Structural biology

We wholly support exploiting the complementarity of NMR spectroscopy, X-ray crystallography (XRS) and cryoEM, as well as of lower resolution structural methodologies, such as small angle scattering (SAS), FRET and others, to yield ground-breaking discoveries in molecular science.
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With the significant advances in cryoEM and the automatisation of routine XRS, biomolecular NMR has gained even more relevance in its unique areas of strength:

  • High molecular weight complexes: Methyl TROSY and 15N,13C-direct-detection experiments allow molecular species as large as 1 MDa to be interrogated by solution NMR. In this remit, NMR has unique capabilities to study (1) transient interactions, which lie at the heart of several important enzymatic processes; (2) complexes involving dynamical regions, subject to regulation through the environment and binding partners; (3) complexes existing in multiple conformations. References
  • Analysis of disorder: the paradigm of the (folded) structure–function relationship has been challenged by a revolutionary paper (Borgia et al. Nature 2018) describing a functional complex between two intrinsically unfolded proteins, which both remain disordered upon interaction. Because of their abundance in the eukaryotic proteome, disordered protein motifs will indisputably be protagonists in structural biology, and NMR is the only technique able to characterize them at atomic-resolution. New methods must be developed to go beyond the conventional structure determination process, as the concept of single, well-defined structures is replaced by a large but biased ensemble of transient conformations. References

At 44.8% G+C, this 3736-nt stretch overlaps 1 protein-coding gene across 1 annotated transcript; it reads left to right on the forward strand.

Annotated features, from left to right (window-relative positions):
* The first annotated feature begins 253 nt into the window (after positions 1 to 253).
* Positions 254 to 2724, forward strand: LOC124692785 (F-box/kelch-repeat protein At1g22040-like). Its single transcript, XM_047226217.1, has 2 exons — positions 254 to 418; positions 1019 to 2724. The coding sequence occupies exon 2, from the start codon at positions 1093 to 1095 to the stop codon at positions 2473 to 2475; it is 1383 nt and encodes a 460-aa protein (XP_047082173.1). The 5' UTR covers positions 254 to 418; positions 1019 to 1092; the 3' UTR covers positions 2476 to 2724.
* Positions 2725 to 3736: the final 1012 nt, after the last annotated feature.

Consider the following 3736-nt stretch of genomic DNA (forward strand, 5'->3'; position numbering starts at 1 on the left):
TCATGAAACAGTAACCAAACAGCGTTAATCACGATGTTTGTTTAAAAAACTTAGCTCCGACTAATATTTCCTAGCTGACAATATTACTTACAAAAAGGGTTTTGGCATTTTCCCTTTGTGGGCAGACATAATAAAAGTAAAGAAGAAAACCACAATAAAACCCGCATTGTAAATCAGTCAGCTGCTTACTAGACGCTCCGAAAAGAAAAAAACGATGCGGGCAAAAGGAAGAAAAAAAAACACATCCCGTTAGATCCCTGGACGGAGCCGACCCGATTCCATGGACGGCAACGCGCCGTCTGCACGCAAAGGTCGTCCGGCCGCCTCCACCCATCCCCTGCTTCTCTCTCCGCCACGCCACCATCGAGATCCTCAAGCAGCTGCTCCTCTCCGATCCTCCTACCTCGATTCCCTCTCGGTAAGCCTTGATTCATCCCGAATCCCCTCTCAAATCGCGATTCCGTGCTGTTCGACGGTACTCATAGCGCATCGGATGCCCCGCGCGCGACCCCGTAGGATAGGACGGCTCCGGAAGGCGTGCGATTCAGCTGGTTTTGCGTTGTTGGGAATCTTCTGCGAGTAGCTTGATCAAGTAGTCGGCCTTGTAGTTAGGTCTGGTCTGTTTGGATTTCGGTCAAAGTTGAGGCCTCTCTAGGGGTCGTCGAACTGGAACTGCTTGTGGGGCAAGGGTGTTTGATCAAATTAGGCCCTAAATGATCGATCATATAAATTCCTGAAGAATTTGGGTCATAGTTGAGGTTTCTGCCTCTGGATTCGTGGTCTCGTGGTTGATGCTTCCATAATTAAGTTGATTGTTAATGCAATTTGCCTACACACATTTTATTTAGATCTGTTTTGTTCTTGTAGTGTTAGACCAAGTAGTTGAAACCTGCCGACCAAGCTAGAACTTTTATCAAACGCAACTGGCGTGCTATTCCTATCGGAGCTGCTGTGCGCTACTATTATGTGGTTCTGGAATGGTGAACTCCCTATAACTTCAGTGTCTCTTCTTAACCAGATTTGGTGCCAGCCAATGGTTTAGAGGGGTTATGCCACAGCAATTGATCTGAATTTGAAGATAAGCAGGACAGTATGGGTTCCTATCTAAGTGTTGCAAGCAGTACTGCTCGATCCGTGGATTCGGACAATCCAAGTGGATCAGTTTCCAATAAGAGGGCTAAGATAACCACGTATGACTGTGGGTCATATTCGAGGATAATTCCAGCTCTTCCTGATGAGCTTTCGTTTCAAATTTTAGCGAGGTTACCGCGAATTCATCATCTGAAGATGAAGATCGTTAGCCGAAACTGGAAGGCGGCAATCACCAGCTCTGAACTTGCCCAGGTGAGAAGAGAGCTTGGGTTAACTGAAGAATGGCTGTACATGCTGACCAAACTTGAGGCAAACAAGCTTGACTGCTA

• RNA structure and dynamics: RNA biology has gained immense importance in the past 3 decades, following the discovery of the pivotal regulatory role of RNA in cellular processes, including those related to diseases (e.g. infection, cancer, neuropathologies). Structural biology of RNA is challenging due to the conformational plasticity of the RNA. Solid-state NMR is unique in that it guarantees access to atomic resolution structural information with no inherent limitation of molecular weight; consequently, it can adopt an irreplaceable role in RNA structural biology. The facility offers world-wide unique expertise in ssNMR applied to RNA, as well as in RNA structure and dynamics by solution NMR. References
  • Conformational dynamics and function: Besides solving new biomolecular structures, NMR is used to reveal the molecular motions that underline function. For example, NMR has revealed that the access to multiple conformational states is critical for enzymatic function and the kinetics of transitions between these states determines the regulation of enzymatic activities. For regulatory protein domains, NMR-derived insights into allosteric effects and conformational dynamics have achieved a better understanding of protein–ligand interactions in drug-discovery. NMR is even sensitive to the presence of highly transient states and can reveal important insights into their structure that are not accessible by any other method.

Our structural biology users are funded by the BBSRC, Cancer Research UK, EU, MRC, Wellcome Trust and other funding agencies.